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Chhouk Bandith charges dropped

Chhouk Bandith charges dropped

121219 01
Nuth Sakhorn, in hospital after allegedly being shot by former Bavet town governor Chhouk Bandith during a protest in Fabruary last year. Photo Supplied

Charges have been dropped against former Bavet town governor Chhouk Bandith – fingered by multiple eyewitnesses for the February shooting of three protesting garment workers – a lawyer in the case and Bandith himself said yesterday.

The deposed governor was in April charged with causing unintentional injuries for allegedly shooting three women during a protest at a Svay Rieng province special economic zone. Though numerous witnesses confirmed they had seen Bandith shooting into the crowd of demonstrators, he was never arrested but, instead, slapped with a charge widely decried as insufficient for the accusations he faced.

For months, the case bounced back and forth between the prosecutor and investigating judge, with both parties insisting certain details had to be clarified with the other. Yesterday, it appeared that game was over.

Bandith, who now works in the Svay Rieng provincial government, confirmed that the charges against him had been dropped but offered few hints as to why.

“I just heard that news too, but please speak to my lawyer. I cannot comment,” Bandith told the Post. His lawyer, Mao Sam Vutheary, declined to comment, saying she was too busy to talk.

Chin Linda, a defence lawyer representing two of the victims, said he learned the charges had been dropped only when checking in on the case yesterday morning.

“They did not tell us the reason why they dropped the charge against Chhouk Bandith, so I have to study this more,” he said, adding that the court refused to tell him when the decision had been made. Sar Chantha, the Bavet town penal police chief who was quietly named as a suspect and placed under court supervision in August, remained subject to possible charges, Linda said the court told him yesterday morning.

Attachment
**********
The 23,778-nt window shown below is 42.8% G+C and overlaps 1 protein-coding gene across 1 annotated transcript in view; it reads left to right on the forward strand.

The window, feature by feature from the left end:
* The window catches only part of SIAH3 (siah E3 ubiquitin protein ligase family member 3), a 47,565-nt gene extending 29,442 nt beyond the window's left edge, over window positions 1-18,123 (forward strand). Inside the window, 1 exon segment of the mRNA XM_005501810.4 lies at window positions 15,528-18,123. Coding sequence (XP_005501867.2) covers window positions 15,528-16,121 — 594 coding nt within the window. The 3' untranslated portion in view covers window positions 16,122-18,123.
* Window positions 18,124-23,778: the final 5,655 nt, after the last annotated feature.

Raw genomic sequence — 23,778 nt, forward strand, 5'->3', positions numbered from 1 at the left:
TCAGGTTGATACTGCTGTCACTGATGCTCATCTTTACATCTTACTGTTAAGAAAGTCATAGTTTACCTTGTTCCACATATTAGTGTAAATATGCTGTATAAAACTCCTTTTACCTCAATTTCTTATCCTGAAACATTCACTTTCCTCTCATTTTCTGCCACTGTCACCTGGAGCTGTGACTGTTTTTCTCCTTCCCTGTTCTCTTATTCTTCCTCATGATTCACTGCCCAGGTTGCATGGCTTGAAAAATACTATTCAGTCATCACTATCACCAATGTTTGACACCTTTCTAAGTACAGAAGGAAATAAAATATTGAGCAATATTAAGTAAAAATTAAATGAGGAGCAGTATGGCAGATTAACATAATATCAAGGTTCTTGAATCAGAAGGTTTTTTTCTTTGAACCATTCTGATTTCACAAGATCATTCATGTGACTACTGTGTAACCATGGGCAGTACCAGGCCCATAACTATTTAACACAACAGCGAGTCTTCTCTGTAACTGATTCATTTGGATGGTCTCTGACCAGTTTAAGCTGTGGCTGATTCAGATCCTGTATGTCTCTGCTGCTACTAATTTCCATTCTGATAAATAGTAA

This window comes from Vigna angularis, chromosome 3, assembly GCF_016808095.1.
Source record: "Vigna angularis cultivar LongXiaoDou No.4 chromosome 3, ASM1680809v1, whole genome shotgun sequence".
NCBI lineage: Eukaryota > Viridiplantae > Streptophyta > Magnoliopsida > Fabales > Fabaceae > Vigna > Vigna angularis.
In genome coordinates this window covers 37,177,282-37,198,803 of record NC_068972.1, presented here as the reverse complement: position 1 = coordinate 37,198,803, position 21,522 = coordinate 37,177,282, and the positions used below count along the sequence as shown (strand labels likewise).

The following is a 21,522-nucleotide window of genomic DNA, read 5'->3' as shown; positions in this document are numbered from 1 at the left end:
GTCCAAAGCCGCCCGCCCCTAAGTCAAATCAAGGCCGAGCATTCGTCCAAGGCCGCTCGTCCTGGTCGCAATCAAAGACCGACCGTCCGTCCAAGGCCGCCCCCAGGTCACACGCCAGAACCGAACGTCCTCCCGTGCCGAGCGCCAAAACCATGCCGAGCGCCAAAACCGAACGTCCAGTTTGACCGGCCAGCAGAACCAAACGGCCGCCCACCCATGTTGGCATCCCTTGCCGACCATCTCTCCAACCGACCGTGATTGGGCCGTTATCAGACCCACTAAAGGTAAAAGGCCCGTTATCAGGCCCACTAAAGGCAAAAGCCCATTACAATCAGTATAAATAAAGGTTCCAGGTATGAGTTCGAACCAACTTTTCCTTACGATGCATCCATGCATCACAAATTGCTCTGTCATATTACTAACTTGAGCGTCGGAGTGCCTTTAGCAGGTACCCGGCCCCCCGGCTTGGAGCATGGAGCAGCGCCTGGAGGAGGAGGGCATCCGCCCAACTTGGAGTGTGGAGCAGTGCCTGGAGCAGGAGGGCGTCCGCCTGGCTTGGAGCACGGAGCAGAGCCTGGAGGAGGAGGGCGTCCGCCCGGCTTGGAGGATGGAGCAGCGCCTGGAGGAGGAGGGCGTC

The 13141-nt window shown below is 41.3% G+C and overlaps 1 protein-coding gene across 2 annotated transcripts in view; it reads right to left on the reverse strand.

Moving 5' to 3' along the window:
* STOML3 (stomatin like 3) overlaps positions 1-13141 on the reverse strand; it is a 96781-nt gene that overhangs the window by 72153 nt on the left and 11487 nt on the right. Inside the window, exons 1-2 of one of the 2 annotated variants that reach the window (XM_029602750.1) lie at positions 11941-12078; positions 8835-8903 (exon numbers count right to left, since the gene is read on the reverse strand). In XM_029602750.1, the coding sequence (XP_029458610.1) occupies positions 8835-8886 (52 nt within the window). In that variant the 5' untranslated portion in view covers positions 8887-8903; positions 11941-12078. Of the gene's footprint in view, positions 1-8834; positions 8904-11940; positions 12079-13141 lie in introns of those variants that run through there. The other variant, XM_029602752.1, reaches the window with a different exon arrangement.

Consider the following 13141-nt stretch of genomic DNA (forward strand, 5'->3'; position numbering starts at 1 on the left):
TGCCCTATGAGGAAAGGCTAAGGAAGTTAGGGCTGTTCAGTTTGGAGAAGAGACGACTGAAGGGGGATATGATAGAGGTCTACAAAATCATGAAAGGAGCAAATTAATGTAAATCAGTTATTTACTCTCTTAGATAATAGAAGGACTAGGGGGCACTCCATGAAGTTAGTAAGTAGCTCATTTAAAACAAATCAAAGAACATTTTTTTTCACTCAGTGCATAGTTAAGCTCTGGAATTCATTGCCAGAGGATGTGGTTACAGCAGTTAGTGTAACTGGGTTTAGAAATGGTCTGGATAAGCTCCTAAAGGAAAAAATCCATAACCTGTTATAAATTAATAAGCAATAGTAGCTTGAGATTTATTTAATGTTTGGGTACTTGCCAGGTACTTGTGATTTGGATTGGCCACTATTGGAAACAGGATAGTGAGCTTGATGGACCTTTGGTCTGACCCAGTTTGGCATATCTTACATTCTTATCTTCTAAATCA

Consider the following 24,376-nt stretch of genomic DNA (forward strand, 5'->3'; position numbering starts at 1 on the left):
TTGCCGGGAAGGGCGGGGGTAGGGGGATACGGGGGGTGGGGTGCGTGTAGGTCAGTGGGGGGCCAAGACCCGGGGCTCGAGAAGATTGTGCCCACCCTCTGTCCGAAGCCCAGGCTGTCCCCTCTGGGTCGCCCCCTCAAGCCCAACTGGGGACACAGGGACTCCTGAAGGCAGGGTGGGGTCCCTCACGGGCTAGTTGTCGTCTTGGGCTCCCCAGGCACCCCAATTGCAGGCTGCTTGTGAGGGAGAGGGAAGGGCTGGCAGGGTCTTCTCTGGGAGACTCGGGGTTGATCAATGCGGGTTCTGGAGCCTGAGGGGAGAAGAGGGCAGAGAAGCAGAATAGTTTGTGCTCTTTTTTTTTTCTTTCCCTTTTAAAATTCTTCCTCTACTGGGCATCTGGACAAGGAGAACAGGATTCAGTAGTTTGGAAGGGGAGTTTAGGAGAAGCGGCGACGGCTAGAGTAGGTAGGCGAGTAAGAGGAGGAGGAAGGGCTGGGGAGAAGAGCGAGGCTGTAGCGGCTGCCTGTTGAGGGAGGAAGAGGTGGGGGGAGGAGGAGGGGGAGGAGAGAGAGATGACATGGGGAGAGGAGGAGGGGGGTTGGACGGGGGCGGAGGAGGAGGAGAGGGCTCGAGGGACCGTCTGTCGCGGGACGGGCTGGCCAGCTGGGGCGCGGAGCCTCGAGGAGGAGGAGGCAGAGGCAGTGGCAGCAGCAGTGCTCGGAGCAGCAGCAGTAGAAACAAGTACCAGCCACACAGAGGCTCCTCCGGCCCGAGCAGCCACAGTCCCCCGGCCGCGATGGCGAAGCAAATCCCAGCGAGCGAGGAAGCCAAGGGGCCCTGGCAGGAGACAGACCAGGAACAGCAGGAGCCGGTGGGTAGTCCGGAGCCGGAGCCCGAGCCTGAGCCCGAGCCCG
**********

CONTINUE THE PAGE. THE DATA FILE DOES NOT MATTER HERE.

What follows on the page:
Investigating Judge Pich Chhert, who is also the provincial court president, chief prosecutor Hing Bun Chea, and multiple court clerks could not be reached for comment.

Weeks after the shooting, still recovering from the bullet that pierced her lung, 21-year-old Buot Chinda vowed she would see justice served. Nuth Sokhorn, 23, shot in the back during a protest of the factory – a supplier of sportswear giant Puma – that called for 50 cents a day for food and $10 a month for transportation, insisted she would not give up her fight. And 18-year-old Keo Near, who refused a buy-off of her complaint after being shot in the arm, swore to hold the perpetrators to account.

Reached by phone, a distraught Near said yesterday she was devastated by the decision.

“If this had happened to a relative of the judge, how would they feel about this outcome?” she asked. Despite the challenges, however, Near said she had no intention to drop the case. “I know it’s hard to get justice in this country against a powerful person, but I will continue to file complaints until the end of my life.”

For the rights workers and legal monitors following the case, the court’s final word following nine months of apparent stalling was both tragic and expected.

“I’m almost speechless,” said Cambodian Center for Human Rights President Ou Virak. “This guy walks out of the car, fires his gun into a crowd of workers, and gets to be a free man. Nothing is based on the implementation of the law.

“After 20 years and billions of [donor] dollars and all the push for the justice system to reform, impunity still rules today.”

Deputy director of Human Rights Watch’s Asia division Phil Robertson called the conclusion “an indictment of the entire Cambodian justice system”.

“Essentially, the idea is: buy time, let it drag out, and after a certain amount of time, you just whitewash it. He should have been charged with attempted murder in the first place. It’s a travesty of justice, another case of impunity running rampant.

If you know the right people, you can get away with anything,” said Robertson.

Originally implicated by none other than Minister of Interior Sar Kheng, Bandith nevertheless eluded both arrest and dismissal from the government. Calls and requests for comment to ministry spokesman Lieutenant General Khieu Sopheak went unanswered.

Other officials sought to distance the government from the case, denying the accusations laid by rights groups and insisting there was no executive meddling in the judiciary.

“The court is in the hands of the judge. The judge shall be liable, it’s not the government,” said Council of Ministers spokesman Phay Siphan.

Press and Quick Reaction Unit spokesman Ek Tha said the government position was “very clear”.

“We never support any government official who uses violence. No one is above the law . . . We are under the same rule of law.”

But for the victims, such claims ring hollow by now.

Her voice quavering with anger, Near insisted she would fight to the death if need be for justice. A beat later, she wavered.
“How can I find justice if the court is still under the control of powerful people?”


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